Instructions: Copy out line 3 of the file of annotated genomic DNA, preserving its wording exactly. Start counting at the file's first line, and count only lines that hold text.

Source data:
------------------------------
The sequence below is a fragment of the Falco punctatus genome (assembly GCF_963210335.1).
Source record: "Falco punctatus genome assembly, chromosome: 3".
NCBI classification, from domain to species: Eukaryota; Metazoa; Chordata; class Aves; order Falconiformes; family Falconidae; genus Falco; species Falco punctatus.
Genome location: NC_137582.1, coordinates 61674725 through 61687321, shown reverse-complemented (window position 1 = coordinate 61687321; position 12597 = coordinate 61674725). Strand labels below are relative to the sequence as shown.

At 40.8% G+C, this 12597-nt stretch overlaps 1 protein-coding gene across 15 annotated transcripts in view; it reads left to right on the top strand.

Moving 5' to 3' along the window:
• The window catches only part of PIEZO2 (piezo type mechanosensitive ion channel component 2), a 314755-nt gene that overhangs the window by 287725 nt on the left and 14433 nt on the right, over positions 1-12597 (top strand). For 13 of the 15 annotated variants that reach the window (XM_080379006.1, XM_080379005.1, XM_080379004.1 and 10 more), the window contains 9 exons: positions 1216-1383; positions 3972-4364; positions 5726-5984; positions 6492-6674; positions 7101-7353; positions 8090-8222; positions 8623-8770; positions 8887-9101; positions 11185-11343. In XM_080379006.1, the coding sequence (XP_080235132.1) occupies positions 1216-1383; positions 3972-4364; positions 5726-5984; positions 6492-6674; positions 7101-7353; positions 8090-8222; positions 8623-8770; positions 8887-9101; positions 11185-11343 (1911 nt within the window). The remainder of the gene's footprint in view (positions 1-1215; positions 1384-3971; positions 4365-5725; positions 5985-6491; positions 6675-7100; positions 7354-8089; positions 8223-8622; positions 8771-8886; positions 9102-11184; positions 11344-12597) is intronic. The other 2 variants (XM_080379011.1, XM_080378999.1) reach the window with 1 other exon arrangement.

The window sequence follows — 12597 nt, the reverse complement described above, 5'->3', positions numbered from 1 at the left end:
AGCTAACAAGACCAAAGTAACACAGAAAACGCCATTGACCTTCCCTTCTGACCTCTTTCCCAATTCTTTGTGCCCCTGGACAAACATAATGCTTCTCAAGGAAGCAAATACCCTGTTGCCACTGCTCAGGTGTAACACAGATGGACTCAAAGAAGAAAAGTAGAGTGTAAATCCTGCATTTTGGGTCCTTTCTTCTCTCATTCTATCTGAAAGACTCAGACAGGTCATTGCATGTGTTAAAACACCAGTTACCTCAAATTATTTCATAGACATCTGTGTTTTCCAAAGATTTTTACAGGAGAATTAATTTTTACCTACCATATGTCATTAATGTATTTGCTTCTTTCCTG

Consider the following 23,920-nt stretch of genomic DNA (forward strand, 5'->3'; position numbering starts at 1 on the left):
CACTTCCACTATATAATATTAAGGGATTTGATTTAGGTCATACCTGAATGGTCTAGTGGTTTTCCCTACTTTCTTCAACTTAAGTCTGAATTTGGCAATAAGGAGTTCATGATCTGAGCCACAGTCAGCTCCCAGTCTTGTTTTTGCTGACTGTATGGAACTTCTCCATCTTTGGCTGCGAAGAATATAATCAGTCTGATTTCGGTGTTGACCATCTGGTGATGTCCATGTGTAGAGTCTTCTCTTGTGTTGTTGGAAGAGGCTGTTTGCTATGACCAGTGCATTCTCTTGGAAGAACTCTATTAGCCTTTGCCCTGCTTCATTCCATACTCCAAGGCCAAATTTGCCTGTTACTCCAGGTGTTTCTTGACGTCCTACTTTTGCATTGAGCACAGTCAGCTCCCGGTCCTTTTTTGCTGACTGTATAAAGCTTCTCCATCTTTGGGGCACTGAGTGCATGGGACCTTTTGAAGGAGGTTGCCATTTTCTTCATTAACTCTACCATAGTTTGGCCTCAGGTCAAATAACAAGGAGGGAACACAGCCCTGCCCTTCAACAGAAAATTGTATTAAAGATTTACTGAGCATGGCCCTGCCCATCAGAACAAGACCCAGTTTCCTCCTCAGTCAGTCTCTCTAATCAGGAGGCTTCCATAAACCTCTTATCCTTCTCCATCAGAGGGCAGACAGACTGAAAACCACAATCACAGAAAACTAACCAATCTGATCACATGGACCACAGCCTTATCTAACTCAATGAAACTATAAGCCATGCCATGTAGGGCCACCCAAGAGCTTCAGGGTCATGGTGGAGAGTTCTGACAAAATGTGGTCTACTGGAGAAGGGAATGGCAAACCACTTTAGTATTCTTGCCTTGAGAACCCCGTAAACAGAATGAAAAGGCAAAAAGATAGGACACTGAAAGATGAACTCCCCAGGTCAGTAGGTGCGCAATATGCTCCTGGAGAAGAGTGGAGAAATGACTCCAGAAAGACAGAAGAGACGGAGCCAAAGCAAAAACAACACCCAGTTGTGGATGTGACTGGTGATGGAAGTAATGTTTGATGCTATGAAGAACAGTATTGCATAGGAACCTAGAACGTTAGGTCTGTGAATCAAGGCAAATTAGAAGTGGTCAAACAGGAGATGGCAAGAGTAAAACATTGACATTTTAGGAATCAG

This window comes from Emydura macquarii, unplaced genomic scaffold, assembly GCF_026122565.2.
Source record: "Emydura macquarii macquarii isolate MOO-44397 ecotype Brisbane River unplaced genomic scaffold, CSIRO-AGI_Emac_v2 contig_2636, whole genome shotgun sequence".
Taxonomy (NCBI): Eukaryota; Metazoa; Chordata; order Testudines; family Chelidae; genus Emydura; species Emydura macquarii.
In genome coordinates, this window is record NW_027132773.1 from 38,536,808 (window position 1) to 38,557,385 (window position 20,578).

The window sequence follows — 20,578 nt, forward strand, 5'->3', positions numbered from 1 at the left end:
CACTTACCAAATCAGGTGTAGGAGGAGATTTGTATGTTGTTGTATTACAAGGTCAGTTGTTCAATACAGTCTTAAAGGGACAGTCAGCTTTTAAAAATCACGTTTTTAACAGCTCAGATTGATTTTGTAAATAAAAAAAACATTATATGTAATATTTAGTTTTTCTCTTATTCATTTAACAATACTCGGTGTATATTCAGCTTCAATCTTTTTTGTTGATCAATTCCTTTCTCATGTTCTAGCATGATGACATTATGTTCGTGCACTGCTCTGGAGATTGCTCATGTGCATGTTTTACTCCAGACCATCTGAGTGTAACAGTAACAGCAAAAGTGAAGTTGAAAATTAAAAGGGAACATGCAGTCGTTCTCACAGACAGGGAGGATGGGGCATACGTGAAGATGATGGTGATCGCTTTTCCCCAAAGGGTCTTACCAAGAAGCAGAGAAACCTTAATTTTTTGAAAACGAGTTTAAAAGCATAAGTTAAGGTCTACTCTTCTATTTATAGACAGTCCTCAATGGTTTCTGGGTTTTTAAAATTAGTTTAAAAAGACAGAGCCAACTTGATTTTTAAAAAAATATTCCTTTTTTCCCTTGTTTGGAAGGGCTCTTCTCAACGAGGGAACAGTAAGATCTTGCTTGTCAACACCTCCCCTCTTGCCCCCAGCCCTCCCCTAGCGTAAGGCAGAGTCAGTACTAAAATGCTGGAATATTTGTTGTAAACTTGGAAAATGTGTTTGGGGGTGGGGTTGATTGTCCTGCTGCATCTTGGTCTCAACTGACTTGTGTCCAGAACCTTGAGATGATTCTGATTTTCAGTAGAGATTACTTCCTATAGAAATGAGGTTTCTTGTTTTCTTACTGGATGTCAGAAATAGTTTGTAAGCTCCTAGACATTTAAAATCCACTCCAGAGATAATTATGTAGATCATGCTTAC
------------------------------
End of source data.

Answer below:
NCBI classification, from domain to species: Eukaryota; Metazoa; Chordata; class Aves; order Falconiformes; family Falconidae; genus Falco; species Falco punctatus.